How to Start a Habit & Win (For People 30+).
Why even bother start a habit?
It is a good question.
It’s so our lives become better.
The only thing that has even given me happiness is when I see progress. Progress in anything.
When I start a habit it gives me an opportunity to activate progress and therefore happiness.
Starting a habit and building momentum is the quickest way of getting out of a rut.
[Malan Darras gave me this insight. He expressed something that I couldn’t articulate for years. I will add a link to the respective YouTube episode in the resources section below this article – Update: He got the principal from Tony Robbins]
What are your reasons?
I don’t believe habits can be sustained if they’re largely based upon flimsy reasons such as vanity or external influences.
In the past when I wanted to lose weight (and failed), I told myself that I would become “more popular” and be that “fit guy with abs”. This is a low-level thinking ego.
Only you can look deep inside yourself to determine the basis for wanting to do something on a consistent basis.
Real reasons include exercising and losing weight for the sake of achievement, to have more energy to progress towards your other life missions or to be a better role model for your children.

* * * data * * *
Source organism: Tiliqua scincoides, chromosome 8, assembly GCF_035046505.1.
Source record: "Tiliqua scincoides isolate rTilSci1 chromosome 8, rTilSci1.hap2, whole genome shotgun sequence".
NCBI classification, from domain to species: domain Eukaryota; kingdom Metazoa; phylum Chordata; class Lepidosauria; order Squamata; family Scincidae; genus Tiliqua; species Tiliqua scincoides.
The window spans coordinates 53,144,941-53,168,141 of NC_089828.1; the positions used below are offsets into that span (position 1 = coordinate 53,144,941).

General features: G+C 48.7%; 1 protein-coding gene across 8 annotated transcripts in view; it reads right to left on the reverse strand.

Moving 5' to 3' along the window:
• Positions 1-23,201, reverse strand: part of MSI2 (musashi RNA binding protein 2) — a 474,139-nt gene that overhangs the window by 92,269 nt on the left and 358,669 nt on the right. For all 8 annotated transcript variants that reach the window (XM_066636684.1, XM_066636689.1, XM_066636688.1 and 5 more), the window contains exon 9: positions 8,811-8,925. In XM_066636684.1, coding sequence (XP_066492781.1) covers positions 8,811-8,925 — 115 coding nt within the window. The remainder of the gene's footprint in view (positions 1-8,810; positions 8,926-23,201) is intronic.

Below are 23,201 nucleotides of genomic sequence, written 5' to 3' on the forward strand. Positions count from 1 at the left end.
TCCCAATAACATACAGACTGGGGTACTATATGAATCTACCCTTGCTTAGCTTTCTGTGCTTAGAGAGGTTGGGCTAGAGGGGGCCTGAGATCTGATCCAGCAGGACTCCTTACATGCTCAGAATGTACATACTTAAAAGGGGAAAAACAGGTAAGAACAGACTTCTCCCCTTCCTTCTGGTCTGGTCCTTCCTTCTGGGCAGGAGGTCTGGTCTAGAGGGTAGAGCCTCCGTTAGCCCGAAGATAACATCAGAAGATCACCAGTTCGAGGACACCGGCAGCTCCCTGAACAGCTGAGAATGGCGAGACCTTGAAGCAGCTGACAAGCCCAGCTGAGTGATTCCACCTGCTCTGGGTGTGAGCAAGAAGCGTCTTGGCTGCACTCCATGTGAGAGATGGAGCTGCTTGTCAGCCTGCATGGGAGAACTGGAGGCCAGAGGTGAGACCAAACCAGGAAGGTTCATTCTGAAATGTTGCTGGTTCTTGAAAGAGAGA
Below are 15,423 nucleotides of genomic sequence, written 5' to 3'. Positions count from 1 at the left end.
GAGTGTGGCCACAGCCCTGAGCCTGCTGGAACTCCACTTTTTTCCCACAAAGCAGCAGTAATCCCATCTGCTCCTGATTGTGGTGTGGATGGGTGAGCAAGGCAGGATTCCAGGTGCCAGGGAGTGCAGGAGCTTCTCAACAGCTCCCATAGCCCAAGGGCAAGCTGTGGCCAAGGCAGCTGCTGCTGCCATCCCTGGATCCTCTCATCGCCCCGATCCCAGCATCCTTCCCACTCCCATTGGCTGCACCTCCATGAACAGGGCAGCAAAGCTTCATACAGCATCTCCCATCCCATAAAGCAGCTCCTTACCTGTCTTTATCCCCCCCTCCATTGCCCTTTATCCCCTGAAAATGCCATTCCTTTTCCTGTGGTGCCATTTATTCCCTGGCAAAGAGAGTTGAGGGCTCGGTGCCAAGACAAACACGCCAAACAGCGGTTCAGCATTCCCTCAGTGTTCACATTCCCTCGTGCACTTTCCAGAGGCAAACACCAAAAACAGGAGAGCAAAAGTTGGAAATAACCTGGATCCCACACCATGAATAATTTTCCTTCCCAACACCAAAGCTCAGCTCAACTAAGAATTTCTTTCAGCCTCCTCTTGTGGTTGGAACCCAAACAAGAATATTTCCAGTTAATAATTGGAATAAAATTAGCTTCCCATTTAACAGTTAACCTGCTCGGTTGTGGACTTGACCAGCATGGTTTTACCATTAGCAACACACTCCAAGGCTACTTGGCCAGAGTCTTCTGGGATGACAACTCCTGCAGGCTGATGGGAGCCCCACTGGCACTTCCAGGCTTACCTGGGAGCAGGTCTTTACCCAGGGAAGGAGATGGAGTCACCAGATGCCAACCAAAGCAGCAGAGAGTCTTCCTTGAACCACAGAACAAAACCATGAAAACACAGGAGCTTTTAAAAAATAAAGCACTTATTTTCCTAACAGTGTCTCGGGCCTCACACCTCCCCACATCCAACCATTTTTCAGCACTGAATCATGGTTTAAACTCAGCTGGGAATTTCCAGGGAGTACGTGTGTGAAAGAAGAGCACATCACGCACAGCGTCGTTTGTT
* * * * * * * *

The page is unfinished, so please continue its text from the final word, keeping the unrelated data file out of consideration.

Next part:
Most people believe they can’t change.
They won’t tell you this if you ask them directly. They will tell you that they can learn a new language or lose weight, get fit, or whatever. But deep inside, they actually believe they are incapable of changing.
You can see this when they give up making NY resolutions or refuse to listen to new ideas or research that perhaps might give them a better strategy for effecting change.
Then there’s other people..
Who believe they can change and start a habit and succeed. We can lose weight, get fit, or have sex over international waters with our partners.